Claiming increasing financial pressure in their emergency room operations, U.S. hospitals continue to deny care to emergency patients who don't have insurance.

According to a new report by the consumer group Public Citizen, more than 500 hospitals have violated federal law between 1986 and 1995 by transferring emergency patients and women in labor for financial reasons before they've been treated.But fewer than one out of 10 of those hospitals cited has sustained any penalty since the law took effect 10 years ago.

The Department of Health and Human Services has fined only 32 of the hospitals, and nine have been cut off from participation in the Medicare program for the violations, the group said.

"As long as hospitals find it cheaper to refuse service to an uninsured patient with a potentially expensive illness than to pay a fine for violating the law, patient dumping will continue to be a problem in our hospitals," said Lauren Dame, an attorney with Public Citizen who wrote the report along with Dr. Sidney Wolfe, director of the group's health research arm.

Among other things, the law requires that all patients be screened to determine their medical condition, promptly treated without regard to insurance status and transferred only when attending physicians feel that another hospital has expertise that justifies the move.

The report identifies 162 dumping violations at 153 different hospitals in 31 states confirmed by HHS officials between April 1, 1994, and March 31, 1995.

It also notes 10 hospitals that were fined in 1994 in amounts ranging from $2,500 to $40,000 for violations that took place between 1990 and 1992.

Texas had the most violations, 31, followed by Florida with 22 and California with 14.

HHS officials defended their record, however.

"We take these violations very seriously, and when one is confirmed we immediately send a letter advising them that we are initiating a fast-track process to terminate them from the Medicare program in 23 days," said Jean-Marie Moore, a health insurance specialist with the Health Care Financing Administration.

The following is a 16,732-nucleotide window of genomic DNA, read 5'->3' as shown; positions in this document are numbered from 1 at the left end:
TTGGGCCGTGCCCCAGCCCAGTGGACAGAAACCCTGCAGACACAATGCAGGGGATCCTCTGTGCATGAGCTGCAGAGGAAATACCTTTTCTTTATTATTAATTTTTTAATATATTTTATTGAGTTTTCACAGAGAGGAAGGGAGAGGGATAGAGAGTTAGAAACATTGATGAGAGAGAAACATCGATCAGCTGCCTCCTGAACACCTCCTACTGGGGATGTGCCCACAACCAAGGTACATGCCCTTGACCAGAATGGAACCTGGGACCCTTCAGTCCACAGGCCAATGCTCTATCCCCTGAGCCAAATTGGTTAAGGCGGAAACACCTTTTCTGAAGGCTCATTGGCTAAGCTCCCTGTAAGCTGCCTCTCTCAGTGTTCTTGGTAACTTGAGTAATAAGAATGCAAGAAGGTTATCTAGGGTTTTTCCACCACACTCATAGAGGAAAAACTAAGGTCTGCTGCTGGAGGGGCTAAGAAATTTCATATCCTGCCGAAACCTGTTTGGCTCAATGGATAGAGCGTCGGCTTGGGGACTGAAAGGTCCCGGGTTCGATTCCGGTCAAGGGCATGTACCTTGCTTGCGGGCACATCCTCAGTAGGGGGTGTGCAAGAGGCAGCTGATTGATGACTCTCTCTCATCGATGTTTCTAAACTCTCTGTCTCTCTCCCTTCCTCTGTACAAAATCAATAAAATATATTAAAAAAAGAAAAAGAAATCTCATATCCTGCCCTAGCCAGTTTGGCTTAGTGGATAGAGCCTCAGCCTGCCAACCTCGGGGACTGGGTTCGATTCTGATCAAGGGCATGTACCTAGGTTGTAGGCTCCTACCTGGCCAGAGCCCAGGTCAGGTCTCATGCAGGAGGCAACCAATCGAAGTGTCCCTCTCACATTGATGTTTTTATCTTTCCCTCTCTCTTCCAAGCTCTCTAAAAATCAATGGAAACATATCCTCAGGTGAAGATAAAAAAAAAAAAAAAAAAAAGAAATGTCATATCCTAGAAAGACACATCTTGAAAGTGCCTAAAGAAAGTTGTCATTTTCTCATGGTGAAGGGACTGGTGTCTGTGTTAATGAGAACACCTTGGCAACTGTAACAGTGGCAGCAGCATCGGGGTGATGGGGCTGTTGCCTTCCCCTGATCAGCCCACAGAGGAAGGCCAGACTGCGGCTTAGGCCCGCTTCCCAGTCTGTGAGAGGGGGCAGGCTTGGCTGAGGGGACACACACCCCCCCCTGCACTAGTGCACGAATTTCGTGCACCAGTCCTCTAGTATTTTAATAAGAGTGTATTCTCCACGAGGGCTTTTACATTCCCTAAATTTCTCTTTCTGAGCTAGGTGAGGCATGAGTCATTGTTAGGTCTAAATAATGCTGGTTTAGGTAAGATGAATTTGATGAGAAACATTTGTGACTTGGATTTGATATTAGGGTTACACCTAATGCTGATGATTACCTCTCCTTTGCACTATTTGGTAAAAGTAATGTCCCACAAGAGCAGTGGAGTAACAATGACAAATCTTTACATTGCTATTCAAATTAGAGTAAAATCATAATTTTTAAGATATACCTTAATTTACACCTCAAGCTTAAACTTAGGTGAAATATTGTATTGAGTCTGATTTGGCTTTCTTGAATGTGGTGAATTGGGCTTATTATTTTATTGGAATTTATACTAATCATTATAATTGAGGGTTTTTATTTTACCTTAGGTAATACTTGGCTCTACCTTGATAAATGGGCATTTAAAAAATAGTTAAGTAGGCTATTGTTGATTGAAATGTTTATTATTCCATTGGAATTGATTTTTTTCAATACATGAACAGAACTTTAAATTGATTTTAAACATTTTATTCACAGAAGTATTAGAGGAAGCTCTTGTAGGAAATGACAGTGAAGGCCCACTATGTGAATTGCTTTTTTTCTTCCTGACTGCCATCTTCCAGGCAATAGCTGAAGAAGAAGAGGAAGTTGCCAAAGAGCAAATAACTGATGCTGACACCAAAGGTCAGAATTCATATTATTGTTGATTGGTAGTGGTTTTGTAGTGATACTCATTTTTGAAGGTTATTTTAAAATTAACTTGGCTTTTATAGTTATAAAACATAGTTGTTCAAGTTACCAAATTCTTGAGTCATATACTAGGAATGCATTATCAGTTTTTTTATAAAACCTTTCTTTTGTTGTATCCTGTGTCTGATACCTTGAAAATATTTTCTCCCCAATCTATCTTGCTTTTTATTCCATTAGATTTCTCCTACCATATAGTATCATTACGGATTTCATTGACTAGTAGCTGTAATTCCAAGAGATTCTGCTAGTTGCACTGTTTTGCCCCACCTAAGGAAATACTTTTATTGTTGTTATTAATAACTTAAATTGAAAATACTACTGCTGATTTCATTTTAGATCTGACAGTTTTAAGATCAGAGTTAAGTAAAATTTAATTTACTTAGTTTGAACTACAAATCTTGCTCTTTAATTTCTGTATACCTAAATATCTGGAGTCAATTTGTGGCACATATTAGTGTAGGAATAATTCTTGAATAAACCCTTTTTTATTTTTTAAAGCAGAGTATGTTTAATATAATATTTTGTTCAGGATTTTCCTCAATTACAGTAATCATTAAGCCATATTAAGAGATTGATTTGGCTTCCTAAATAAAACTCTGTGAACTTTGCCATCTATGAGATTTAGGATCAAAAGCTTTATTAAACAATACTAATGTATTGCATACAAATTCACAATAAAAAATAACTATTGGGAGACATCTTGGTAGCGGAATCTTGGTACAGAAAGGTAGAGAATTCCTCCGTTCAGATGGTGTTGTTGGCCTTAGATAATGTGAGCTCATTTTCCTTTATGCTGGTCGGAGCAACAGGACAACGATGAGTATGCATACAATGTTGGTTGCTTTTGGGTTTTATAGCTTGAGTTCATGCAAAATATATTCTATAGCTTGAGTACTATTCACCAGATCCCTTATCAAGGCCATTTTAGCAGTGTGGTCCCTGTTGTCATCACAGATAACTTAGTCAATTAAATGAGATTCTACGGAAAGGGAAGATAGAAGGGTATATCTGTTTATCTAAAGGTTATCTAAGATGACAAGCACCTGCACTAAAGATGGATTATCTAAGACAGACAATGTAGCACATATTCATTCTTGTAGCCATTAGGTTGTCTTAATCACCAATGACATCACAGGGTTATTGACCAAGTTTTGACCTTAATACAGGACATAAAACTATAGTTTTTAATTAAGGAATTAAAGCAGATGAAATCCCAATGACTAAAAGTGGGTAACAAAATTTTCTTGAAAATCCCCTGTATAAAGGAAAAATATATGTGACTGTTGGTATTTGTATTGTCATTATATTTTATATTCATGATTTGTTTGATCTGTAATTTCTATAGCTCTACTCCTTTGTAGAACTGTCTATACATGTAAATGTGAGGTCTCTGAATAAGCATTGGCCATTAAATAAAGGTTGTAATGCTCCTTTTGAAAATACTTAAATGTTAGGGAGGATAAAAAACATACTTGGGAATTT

The hospitals either must prove no violation occurred or present a plan to ensure compliance with the law before they're cut off from Medicare.

"We don't want to further reduce access to health care by closing these hospitals down. We want them to come back into compliance with the law," Moore added.

About 40 million Americans have no health insurance, and many turn to hospital emergency rooms when they become ill or injured.

Typically, only about half the patients seen in emergency rooms wind up paying for their care themselves or through insurance. Hospitals have made up for these losses by charging more to patients who are covered by insurance, but this is becoming increasingly difficult in a more competitive, price-conscious market.

For-profit hospitals are most likely to engage in patient dumping, accounting for 27 percent of those listed, although such hospitals made up only about 18 percent of all non-federal hospitals. There are about 10,000 hospitals in the U.S.

Dame noted that under regulations imposed last fall, HHS requires receiving hospitals to report all cases in which illegal transfer of a patient is suspected, "which should help improve reporting of this discrimination, although we don't know how aggressively these rules will be enforced, either."

Rachael Weinstein, another insurance specialist with HHS, said more dumping incidents between hospitals are being reported under the new rules, "but we don't know whether there will be an increase in confirmed violations."

In the past, about a quarter of all allegations have resulted in citations against hospitals.